By James Wells

SYDNEY: The Apple Centre, located within the cosmopolitan Taylor Square district in Sydney’s CBD, will relocate to new premises at Bondi to avoid growing crime in the suburb and to provide enhanced service to customers.

“The Darlinghurst, Paddington and Surry Hills area is going through quite a lot of change. There has been a dramatic increase in street crime and drug-related crime,” Morgan told

“We have been here for eight years and it has started to encroach on our staff and customers. For the safety of our customers and staff, we would prefer to relocate to a friendly and more accessible location, especially for after hours visitors. We have a lot of students that arrive after 6.00pm and we should be located in an area where their safety is uncompromised.”

The Apple Centre currently has two facilities on Flinders Street and will be closing and relocating its primary store, but will keep open its 75 square metre Academy Store, which will not offer the same training and retail support of the larger store.

“We are reducing our operations to make the Academy Store simply a drop off and pick up centre for service,” said store owner, Ben Morgan.

“It will also retail popular main lines of Apple Computer products and third party accessories. It is possible that we may see the discontinuation of this location, but a firm decision has not been made at this stage.”

Morgan said that one of the reasons for the relocation is the safety of his customers that cannot be guaranteed in the current location.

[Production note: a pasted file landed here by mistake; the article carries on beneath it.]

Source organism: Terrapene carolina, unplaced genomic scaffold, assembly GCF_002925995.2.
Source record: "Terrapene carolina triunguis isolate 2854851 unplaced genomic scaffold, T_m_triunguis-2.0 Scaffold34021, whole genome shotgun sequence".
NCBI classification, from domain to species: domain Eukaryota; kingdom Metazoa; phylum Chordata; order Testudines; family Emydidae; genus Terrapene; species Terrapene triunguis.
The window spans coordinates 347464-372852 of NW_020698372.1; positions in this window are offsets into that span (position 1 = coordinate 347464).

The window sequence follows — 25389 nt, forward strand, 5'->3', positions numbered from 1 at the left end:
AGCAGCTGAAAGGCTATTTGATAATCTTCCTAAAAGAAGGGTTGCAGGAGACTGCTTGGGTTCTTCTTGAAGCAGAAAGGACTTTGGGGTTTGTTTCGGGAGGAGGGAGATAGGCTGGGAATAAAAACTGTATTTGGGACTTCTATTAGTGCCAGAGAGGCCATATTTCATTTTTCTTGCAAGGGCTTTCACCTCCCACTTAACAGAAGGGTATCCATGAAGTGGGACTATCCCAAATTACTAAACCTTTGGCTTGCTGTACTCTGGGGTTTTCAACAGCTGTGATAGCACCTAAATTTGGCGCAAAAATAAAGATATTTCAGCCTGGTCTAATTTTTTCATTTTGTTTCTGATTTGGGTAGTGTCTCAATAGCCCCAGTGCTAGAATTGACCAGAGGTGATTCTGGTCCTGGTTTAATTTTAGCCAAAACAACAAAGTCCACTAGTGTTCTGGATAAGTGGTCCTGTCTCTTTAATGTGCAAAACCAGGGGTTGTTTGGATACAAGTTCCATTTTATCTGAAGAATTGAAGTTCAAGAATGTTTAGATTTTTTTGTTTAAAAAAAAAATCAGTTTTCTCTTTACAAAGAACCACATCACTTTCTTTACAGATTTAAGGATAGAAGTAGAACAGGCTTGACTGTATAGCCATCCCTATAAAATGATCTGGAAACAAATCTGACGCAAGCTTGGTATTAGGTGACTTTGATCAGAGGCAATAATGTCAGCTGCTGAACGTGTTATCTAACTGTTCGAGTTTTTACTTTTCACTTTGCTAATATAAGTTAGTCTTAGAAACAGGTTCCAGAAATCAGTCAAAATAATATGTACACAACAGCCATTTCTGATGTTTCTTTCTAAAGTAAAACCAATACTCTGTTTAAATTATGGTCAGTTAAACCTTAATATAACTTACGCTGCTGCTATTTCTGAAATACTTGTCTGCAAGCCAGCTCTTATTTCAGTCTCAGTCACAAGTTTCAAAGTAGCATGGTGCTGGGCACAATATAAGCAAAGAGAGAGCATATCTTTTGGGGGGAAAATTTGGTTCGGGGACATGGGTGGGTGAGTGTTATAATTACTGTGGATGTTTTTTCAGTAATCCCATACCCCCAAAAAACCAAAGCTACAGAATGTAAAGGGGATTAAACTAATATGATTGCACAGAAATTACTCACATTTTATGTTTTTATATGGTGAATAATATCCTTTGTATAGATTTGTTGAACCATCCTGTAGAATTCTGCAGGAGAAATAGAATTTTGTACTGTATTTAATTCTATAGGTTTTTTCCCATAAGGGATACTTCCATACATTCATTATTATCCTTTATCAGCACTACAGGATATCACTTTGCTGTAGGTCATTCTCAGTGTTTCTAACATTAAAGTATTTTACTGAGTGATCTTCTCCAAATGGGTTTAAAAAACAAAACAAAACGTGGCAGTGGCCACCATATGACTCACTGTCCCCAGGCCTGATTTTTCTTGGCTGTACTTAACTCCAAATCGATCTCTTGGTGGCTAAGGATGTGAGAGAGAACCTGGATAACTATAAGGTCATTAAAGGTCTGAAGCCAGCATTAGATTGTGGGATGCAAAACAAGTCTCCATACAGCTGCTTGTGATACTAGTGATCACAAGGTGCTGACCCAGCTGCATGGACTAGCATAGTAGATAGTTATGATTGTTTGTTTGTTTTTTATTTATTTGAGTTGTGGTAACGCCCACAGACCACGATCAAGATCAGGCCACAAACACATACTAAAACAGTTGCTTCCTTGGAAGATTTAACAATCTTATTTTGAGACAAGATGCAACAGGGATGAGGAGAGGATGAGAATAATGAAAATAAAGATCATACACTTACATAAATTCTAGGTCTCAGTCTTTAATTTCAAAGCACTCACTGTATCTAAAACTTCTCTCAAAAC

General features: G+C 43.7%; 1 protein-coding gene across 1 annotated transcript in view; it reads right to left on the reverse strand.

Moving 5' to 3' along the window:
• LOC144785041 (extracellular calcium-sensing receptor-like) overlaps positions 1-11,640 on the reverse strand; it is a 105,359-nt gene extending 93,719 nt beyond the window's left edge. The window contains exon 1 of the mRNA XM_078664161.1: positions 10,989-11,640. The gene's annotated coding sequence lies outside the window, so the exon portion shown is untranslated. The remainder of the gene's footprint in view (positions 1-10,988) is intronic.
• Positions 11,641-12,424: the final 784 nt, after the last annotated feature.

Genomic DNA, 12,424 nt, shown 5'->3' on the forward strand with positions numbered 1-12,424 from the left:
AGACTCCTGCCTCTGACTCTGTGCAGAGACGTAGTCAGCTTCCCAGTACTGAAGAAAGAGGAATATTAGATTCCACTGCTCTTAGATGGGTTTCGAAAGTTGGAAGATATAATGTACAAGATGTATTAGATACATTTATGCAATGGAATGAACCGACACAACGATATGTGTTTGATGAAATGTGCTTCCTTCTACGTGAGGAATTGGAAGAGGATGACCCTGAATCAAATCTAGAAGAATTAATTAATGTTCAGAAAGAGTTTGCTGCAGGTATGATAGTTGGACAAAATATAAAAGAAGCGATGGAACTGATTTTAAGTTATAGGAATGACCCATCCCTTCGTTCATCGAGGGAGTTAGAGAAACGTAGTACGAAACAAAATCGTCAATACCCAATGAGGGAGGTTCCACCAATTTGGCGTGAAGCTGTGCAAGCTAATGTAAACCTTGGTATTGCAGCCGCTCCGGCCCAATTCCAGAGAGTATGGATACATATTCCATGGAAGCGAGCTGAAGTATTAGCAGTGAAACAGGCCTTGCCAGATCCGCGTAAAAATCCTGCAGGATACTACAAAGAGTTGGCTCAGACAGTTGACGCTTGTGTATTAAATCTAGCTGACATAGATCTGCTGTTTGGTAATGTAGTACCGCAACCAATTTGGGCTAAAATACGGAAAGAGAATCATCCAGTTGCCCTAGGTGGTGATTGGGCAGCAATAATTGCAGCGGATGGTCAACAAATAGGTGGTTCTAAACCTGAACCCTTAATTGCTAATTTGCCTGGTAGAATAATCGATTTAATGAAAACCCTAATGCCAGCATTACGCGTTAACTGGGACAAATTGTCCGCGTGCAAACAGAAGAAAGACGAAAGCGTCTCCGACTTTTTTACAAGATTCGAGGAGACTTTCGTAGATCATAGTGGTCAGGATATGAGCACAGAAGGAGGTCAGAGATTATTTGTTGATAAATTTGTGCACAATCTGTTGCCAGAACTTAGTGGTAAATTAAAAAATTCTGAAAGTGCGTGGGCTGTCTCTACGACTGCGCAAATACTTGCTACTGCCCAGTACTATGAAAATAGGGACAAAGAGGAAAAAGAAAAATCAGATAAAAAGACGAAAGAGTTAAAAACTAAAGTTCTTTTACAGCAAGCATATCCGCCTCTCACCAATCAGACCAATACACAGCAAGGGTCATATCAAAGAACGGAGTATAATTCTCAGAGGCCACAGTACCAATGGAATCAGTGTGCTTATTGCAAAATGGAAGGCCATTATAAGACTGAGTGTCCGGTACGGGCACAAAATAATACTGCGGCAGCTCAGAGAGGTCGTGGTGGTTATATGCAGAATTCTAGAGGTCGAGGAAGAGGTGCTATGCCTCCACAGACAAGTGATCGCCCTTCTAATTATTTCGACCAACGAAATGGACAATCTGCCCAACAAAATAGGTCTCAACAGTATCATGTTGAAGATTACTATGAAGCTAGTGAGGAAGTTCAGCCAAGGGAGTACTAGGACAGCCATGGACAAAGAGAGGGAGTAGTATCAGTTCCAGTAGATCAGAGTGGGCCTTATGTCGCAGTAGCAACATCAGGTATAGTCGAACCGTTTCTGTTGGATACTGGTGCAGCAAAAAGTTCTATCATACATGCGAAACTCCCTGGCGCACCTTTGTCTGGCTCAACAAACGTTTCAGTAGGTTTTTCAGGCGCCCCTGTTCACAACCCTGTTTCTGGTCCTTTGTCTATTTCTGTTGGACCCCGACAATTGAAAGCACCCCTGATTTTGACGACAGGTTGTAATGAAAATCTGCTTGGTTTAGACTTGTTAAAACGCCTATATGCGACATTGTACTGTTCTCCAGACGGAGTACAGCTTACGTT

The 1,200 square metre store in Bondi is expected to include a 30-seat cinema which is also included within some of the larger North American stores including Chicago and New York. But Morgan believes the Bondi store will not follow the standard Amercian Apple Store layout.

“We are not committing to an Apple store fitout like in the US, which is generally a no-holds barred super-expensive experience. We are not going to stupid levels by spending $5 million on internal fixtures and furniture from high profile designers. It will be, however, a fitout to a high standard that will make the shopping experience extremely elegant and enjoyable for our customers.

“Unlike the Apple Stores in the US that use the cinema purely for product presentation, we will also be using this for third party software demonstration as well as demonstrations on our Academy training packages. In the evening, the cinema will be used for documentaries and feature film products made by Academy store customers,” Morgan said.

“We have a lot of customers using our products to make short films and feature films that make it to television, but there are also those that never make it to air or to a festival. We want to take the diversity of those products not broadcast on the major television networks or branded cinemas and deliver that to an open audience. It will be supported by a small café which will also service cold drinks and light food.”

As a result of the changes, Morgan estimates that the business will more than double its workshops involving Apple products and software tutorials from 300 per month to 640. Many of these exclusive services are accessed via an annual membership to the store of $199.